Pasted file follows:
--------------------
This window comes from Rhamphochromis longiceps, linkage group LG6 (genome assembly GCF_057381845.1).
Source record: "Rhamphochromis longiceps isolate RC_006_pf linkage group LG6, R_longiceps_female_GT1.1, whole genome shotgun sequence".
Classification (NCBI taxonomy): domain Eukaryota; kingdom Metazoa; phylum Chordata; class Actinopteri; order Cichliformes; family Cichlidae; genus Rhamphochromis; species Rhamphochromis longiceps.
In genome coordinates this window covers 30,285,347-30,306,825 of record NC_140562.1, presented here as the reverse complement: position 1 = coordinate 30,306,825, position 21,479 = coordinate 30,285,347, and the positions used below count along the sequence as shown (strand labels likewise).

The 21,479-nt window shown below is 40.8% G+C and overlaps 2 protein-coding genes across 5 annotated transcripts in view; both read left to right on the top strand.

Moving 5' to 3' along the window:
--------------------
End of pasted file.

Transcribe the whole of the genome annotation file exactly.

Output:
This window comes from Rhamphochromis longiceps, linkage group LG6 (genome assembly GCF_057381845.1).
Source record: "Rhamphochromis longiceps isolate RC_006_pf linkage group LG6, R_longiceps_female_GT1.1, whole genome shotgun sequence".
Classification (NCBI taxonomy): domain Eukaryota; kingdom Metazoa; phylum Chordata; class Actinopteri; order Cichliformes; family Cichlidae; genus Rhamphochromis; species Rhamphochromis longiceps.
In genome coordinates this window covers 30,285,347-30,306,825 of record NC_140562.1, presented here as the reverse complement: position 1 = coordinate 30,306,825, position 21,479 = coordinate 30,285,347, and the positions used below count along the sequence as shown (strand labels likewise).

The 21,479-nt window shown below is 40.8% G+C and overlaps 2 protein-coding genes across 5 annotated transcripts in view; both read left to right on the top strand.

Moving 5' to 3' along the window: